Edward Frederick Mutesa was the first president of a newly independent Uganda and the kabaka (king) of the BaGanda people. He was deposed by Apolo Milton Obote in 1966, after which he went into exile in Britain.
Date of birth: 19 November 1924
Date of death: 21 November 1969, London
An Early Life
Edward Frederick William David Walugembe Mutebi Luwangula Mutesa (to give his full name) comes from the BaGanda people, the largest ethnic group in Uganda. Mutesa attended King's College in Budo, one of the region's most prestigious schools. Mutesa succeeded his father (Daudi Cwa II) as kabaka (king) of the East African state of Buganda (the largest of four kingdoms in what is now Uganda) in 1939 but waited until he had reached 18 before having his coronation (1942). He completed his education in Britain at Magdalene College, Cambridge, and underwent military training in the officer training corps -- gaining a commission as captain with the Grenadier Guards.
Opposing the British
Mutesa, known to the western press (and by the ruling elite in Uganda) as King Freddie was initially unpopular among his people -- he was seen as being under the influence of the British resident and a pawn of the British government. Mutesa's prime minister (katikiro) was also unpopular with the people. But in the early 1950s, the British government proposed creating a federation of states in East Africa, uniting Uganda, Tanganyika and Kenya.
In 1953, seeing the privileged poison of Buganda within the protectorate of Uganda under threat, Mutesa II openly opposed the British (in the hope of gaining support from an increasingly alienated BaGandan population) -- he demanded the separation of Buganda from the rest of Uganda and a timetable for independence for the kingdom. When he refused to pass on formal British recommendations to his parliament (the Lukiko) in what became known as the Kababa crisis of 1953, Mutesa was arrested and then deported by the British authorities. Deposed as kabaka by the British in 1953, his role was filled by a British appointed regent.
Returning a Hero
Bugandan leaders arranged with British agreement for his return in 1955 as a constitutional monarch. Returning as a national hero Mutesa held particular sway over both the BaGandan people and the Bugandan government. He was particularly influential in the constitutional negotiations ahead of Ugandan independence.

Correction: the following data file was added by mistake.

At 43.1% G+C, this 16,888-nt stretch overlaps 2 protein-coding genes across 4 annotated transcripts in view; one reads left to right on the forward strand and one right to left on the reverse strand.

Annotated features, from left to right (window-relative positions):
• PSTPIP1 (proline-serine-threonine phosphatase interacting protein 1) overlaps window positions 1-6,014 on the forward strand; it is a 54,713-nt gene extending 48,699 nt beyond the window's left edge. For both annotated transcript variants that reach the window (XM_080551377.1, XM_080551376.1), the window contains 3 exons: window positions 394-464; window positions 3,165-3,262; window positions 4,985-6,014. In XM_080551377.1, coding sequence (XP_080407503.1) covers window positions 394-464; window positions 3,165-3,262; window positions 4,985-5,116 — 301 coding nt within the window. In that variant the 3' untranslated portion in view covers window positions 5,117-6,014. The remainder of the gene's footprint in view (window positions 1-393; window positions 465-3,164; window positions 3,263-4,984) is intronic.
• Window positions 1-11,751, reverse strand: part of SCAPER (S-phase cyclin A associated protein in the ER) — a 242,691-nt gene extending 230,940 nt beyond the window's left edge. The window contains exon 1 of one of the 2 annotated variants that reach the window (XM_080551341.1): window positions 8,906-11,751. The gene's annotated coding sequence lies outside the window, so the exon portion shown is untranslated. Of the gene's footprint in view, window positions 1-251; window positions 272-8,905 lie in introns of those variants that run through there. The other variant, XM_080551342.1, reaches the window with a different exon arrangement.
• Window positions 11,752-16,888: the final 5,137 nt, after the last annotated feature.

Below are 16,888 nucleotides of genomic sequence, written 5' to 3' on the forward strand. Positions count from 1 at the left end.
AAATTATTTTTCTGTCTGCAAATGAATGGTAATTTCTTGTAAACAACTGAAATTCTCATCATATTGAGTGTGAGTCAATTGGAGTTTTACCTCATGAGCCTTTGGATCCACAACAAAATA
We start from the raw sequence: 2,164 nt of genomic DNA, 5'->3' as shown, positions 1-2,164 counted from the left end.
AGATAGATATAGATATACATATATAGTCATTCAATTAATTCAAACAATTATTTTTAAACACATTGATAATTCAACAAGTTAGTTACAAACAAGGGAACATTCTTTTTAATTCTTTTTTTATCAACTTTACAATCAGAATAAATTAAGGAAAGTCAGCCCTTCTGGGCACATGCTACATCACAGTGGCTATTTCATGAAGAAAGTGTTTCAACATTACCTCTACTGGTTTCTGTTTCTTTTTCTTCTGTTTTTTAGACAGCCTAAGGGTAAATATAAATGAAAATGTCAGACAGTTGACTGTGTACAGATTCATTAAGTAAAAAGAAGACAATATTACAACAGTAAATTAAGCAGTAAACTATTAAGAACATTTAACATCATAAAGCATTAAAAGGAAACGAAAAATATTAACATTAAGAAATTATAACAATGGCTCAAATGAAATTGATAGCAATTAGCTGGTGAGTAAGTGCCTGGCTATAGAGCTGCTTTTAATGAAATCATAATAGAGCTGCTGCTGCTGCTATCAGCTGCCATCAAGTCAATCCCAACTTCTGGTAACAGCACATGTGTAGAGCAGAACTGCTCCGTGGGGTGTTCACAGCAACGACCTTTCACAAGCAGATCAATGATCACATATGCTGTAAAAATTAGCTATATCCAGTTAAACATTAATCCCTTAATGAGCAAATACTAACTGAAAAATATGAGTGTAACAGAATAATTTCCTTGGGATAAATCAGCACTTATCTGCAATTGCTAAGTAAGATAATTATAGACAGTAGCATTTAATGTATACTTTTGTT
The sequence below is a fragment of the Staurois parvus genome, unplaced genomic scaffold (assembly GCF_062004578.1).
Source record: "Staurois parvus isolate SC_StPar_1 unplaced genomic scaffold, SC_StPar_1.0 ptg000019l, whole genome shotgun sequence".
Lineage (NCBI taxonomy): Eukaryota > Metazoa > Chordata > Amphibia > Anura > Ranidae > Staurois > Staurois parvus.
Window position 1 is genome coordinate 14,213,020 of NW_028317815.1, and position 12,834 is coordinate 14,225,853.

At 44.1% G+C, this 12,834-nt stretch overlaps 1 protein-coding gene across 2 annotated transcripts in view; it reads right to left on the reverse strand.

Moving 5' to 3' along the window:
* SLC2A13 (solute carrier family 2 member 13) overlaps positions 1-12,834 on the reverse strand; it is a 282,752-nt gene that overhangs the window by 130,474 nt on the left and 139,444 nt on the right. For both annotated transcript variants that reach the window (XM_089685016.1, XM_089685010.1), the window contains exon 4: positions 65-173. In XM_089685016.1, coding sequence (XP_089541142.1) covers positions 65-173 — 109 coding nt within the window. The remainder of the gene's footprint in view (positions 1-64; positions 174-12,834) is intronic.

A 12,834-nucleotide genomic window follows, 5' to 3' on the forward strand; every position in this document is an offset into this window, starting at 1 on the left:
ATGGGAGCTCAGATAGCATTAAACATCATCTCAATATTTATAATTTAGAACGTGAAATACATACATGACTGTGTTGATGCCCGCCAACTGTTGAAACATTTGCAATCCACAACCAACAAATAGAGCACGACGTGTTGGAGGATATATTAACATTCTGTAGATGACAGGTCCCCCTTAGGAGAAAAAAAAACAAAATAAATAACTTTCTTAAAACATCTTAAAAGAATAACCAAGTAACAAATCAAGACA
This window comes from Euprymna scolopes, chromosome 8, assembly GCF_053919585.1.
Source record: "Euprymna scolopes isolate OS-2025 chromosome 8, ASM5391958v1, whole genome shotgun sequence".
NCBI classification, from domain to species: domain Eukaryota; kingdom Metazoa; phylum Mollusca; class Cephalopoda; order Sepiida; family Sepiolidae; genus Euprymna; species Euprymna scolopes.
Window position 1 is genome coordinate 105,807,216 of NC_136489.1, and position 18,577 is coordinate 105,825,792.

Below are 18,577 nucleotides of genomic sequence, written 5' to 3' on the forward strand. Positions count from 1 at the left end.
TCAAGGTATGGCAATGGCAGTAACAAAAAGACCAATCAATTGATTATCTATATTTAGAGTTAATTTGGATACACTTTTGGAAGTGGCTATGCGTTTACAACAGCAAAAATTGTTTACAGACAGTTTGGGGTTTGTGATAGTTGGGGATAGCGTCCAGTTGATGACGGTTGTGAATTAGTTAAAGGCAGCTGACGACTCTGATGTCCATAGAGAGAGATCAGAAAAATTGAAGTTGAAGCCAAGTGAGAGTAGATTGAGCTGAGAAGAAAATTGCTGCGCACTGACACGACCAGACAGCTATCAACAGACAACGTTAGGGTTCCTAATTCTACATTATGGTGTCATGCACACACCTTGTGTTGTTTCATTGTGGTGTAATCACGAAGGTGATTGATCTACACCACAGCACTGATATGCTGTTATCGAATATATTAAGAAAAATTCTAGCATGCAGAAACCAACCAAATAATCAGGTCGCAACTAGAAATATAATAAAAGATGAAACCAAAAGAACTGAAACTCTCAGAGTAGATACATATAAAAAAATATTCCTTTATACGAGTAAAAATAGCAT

Mutesa boycotted the pre-independence elections in 1960 in protest against the lack of autonomy for Buganda and formed a royalist party, the Kabaka Yekka, which allied with Obote's Ugandan People's Congress (UPC). The coalition won the first national elections in 1962 and Obote took over the post of first minister, becoming prime minister with independence of Uganda on 9 October 1962.
With independence, prime minister Obote hoped to gain the support of the Bugandan people by proposing Mutesa for the non-executive position of president of the forthcoming republic of Uganda. (Mutesa remained constitutional monarch, but had no executive powers form the role.)
Whilst in power Mutesa worked to turn the Bugandan people against the previously 'stateless' northern people of Uganda, again in the hope of gaining an independent kingdom. Obote, however, arranged for two counties to be transferred from Buganda to neighboring Bunyoro -- the coalition between Kabaka Yekka and the UPC collapsed.
Opposition to Obote's Rule
Shortly afterwards a crisis hit Uganda's government with the opposition accusing complicity by the UPC in the smuggling of gold from neighboring Zaire. Obote responded to the accusation by suspending the constitution and assuming almost complete power over the government. Mutesa publicly rejected a proposed constitutional change which would give Obote the executive post of head of state, and ordered all Ugandan troops out of Baganda (which included the country's capital, Kampala). Obote ordered Mutesa's arrest and the kabaka's palace was stormed by the army (led by Colonel Idi Amin). Mutesa fled to Britain and Obote took the opportunity to depose Mutesa as both president and king on 2 March 1966 (abolishing all four kingdoms the following year).
Mutesa fled to Great Britain in 1966, and remained there until his death (by alcohol poisoning) in 1969. After the overthrow of Obote (by Idi Amin on 25 January 1971) Mutesa's body was allowed to return to Uganda where he was given a state funeral.